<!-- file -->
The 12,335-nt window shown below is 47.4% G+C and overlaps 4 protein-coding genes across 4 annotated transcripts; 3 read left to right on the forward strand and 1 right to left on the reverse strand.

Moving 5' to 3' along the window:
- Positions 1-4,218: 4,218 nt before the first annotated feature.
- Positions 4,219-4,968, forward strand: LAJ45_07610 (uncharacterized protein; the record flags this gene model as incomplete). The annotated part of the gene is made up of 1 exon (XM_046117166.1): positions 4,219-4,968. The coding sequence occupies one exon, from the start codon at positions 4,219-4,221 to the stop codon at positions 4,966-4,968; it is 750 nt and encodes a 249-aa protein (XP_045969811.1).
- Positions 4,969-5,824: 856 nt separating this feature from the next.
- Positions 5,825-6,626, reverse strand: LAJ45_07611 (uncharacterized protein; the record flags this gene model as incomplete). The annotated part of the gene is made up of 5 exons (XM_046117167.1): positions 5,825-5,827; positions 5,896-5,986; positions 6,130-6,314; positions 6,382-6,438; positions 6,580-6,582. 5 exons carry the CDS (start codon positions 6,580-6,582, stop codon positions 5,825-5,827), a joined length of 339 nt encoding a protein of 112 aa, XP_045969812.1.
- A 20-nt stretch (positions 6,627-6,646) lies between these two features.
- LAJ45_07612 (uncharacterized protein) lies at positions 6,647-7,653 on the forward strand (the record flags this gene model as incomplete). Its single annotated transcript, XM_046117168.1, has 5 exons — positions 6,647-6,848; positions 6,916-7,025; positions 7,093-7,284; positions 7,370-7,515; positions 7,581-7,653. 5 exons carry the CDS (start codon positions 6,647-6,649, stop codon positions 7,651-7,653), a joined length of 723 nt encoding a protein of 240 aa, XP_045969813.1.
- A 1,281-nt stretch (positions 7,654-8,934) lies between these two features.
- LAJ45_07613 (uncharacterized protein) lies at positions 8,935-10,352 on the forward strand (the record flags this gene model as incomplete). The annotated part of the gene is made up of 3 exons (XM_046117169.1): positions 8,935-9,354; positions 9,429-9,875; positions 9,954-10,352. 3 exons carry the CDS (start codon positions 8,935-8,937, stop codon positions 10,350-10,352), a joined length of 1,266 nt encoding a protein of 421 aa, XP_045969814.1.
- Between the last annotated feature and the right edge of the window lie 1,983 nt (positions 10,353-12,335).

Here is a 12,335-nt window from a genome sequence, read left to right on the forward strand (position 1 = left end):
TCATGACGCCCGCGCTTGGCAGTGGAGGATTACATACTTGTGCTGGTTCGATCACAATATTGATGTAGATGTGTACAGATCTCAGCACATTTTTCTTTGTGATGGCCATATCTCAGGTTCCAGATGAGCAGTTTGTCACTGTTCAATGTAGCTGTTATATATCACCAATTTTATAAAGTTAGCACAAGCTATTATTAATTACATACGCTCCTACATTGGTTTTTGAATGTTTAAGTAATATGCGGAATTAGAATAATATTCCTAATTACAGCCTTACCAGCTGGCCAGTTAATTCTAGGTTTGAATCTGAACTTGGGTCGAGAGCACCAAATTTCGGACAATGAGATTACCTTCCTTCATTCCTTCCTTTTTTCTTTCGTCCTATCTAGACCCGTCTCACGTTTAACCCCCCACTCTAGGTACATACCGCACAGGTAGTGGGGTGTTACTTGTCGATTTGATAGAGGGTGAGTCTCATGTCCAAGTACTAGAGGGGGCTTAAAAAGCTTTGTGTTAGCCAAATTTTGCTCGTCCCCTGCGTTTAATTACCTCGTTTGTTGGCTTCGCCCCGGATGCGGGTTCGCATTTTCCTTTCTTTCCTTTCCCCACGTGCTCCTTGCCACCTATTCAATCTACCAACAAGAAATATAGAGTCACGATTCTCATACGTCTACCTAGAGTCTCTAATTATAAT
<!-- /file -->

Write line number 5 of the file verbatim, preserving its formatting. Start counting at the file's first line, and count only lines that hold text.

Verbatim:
- Positions 4,969-5,824: 856 nt separating this feature from the next.